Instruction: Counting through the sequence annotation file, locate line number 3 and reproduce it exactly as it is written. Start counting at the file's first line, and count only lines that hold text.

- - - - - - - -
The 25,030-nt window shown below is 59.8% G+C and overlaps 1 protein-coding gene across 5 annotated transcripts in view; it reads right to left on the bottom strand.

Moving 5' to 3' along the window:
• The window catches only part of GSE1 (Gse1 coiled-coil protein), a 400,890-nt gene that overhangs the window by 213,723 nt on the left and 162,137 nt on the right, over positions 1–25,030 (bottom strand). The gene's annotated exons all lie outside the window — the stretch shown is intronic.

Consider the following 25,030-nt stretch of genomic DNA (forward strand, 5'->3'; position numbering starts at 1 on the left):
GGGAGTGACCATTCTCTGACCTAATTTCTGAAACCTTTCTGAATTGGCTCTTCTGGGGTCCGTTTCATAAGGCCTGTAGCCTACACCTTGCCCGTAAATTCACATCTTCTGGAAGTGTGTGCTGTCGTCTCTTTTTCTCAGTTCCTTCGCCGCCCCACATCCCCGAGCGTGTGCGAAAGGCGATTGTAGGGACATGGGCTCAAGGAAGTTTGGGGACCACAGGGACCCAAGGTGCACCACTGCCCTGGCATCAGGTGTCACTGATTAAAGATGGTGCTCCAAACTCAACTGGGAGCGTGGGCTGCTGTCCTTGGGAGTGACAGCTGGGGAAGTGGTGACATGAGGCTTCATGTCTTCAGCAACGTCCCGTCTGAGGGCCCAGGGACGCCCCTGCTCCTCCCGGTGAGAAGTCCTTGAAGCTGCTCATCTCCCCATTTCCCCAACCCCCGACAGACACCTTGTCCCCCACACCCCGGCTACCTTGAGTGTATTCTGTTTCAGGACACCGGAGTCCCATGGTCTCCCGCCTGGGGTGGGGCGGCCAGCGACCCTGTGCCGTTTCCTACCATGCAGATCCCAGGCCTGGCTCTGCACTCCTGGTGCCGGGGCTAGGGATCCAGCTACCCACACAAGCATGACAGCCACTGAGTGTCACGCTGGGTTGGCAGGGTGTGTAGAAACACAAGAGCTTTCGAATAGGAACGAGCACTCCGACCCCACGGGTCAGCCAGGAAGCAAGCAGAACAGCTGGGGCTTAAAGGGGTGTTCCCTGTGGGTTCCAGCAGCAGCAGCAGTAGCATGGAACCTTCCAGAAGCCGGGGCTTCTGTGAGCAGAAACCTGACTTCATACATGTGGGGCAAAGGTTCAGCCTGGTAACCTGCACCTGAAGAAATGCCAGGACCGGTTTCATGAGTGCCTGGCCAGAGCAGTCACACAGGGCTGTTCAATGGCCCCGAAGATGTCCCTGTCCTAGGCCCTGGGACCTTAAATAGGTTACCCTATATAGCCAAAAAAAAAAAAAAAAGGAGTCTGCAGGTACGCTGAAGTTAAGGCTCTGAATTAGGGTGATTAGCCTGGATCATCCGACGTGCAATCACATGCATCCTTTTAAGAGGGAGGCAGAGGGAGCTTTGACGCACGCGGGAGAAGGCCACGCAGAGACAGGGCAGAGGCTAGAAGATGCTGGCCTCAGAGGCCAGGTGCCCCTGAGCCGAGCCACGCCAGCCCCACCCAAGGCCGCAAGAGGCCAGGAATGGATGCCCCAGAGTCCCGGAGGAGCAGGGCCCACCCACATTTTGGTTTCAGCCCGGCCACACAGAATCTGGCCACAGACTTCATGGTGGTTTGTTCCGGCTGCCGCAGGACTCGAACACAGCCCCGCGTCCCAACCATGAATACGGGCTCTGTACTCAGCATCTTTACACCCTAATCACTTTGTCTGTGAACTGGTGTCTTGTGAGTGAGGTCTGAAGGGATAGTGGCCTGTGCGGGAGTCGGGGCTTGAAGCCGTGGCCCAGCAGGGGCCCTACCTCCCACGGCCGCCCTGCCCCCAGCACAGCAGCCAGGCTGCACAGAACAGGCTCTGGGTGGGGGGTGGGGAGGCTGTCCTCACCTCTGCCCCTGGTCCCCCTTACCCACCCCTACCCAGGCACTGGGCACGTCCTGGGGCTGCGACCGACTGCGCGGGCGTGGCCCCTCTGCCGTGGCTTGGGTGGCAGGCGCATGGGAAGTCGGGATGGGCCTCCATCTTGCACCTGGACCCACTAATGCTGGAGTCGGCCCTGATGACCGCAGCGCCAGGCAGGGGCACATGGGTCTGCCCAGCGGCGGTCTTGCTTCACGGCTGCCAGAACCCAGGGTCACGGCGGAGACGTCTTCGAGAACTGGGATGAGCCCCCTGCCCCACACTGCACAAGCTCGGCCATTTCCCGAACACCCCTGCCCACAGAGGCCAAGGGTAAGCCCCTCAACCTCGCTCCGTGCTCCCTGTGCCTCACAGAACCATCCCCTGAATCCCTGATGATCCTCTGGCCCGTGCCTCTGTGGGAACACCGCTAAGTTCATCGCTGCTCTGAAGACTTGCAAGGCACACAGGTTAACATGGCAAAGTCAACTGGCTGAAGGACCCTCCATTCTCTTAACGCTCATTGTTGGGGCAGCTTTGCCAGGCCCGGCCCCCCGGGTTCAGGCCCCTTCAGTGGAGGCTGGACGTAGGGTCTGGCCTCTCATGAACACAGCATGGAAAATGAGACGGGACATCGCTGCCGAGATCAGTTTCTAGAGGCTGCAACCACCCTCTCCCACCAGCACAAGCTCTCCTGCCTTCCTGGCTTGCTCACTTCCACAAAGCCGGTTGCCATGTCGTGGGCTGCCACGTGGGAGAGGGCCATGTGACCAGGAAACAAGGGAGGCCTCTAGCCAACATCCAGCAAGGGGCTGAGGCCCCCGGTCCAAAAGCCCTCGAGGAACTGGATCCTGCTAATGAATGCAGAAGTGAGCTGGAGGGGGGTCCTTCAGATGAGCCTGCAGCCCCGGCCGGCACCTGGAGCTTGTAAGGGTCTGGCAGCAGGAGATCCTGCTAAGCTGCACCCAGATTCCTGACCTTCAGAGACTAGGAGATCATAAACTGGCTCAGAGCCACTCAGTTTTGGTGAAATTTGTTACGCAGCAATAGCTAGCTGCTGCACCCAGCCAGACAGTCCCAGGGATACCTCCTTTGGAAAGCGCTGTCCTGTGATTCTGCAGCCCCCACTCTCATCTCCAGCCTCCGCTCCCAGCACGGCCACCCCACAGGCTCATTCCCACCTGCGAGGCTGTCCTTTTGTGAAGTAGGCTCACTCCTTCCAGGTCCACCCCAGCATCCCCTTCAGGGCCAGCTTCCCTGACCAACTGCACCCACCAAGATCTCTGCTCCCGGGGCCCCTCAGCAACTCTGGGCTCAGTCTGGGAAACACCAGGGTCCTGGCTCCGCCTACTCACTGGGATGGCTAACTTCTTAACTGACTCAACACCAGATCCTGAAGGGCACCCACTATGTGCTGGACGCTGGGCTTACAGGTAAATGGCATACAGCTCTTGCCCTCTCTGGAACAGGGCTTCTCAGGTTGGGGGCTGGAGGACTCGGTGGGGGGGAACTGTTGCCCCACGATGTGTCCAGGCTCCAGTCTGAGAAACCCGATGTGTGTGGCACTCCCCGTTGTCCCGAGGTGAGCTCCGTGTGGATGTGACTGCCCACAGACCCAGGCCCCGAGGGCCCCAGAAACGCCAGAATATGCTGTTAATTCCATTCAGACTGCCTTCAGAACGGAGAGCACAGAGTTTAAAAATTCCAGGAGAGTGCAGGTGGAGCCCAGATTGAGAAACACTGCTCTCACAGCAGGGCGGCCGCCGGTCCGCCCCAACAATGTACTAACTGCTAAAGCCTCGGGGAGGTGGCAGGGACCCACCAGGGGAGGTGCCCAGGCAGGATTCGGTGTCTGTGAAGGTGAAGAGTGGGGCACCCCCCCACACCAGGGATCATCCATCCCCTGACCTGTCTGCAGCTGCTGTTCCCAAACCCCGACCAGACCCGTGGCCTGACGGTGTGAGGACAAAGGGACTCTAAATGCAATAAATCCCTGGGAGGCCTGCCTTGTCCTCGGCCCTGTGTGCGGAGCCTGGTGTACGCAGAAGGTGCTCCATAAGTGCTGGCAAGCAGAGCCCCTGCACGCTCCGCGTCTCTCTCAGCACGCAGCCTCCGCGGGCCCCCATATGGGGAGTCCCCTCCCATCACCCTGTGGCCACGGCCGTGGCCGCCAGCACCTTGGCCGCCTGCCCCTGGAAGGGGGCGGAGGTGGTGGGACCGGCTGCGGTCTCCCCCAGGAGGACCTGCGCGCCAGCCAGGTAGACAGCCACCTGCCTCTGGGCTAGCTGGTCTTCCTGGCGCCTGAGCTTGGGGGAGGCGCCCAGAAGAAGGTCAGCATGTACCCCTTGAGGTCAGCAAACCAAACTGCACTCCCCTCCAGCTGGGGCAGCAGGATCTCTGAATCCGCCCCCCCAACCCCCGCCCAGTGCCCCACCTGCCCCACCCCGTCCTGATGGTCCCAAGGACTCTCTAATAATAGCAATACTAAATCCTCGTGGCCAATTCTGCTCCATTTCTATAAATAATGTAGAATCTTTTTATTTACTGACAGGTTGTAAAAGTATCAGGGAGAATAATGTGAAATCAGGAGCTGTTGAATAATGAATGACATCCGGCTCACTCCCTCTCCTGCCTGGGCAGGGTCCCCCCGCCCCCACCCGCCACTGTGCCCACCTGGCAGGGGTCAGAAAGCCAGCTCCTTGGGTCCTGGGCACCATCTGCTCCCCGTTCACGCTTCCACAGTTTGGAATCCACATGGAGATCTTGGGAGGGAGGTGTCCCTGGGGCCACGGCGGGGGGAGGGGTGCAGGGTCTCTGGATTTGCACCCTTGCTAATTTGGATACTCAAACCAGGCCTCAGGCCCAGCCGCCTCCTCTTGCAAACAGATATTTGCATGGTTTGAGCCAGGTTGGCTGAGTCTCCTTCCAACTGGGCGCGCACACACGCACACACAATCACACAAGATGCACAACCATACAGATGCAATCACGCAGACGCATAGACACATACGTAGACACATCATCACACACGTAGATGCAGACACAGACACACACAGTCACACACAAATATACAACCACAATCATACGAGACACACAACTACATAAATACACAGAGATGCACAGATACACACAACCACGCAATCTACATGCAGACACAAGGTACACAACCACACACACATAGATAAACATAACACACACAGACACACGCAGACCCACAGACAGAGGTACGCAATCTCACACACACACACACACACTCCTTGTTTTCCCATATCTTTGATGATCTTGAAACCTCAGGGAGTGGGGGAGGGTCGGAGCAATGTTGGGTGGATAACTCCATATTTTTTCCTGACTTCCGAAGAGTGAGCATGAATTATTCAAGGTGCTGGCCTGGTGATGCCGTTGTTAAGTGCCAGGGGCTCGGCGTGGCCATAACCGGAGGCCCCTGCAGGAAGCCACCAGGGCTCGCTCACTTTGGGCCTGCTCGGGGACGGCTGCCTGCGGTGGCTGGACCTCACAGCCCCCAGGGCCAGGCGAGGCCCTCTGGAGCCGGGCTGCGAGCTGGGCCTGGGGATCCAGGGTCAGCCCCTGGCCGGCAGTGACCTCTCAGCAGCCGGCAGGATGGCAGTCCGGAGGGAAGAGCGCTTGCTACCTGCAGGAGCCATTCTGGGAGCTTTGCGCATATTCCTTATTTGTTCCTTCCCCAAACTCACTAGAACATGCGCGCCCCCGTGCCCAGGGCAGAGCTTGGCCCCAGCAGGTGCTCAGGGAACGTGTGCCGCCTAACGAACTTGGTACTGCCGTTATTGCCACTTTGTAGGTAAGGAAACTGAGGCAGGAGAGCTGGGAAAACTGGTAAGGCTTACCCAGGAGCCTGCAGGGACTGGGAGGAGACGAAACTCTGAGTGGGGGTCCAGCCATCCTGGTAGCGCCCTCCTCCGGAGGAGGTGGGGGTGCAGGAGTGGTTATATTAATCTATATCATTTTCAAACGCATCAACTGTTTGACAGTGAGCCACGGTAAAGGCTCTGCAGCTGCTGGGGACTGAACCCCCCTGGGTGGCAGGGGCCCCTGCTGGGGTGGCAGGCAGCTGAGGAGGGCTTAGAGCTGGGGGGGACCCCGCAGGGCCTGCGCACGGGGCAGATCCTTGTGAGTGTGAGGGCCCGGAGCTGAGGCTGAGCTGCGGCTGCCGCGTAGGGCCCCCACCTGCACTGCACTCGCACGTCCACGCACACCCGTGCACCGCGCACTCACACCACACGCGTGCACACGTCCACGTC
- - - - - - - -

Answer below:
• The window catches only part of GSE1 (Gse1 coiled-coil protein), a 400,890-nt gene that overhangs the window by 213,723 nt on the left and 162,137 nt on the right, over positions 1–25,030 (bottom strand). The gene's annotated exons all lie outside the window — the stretch shown is intronic.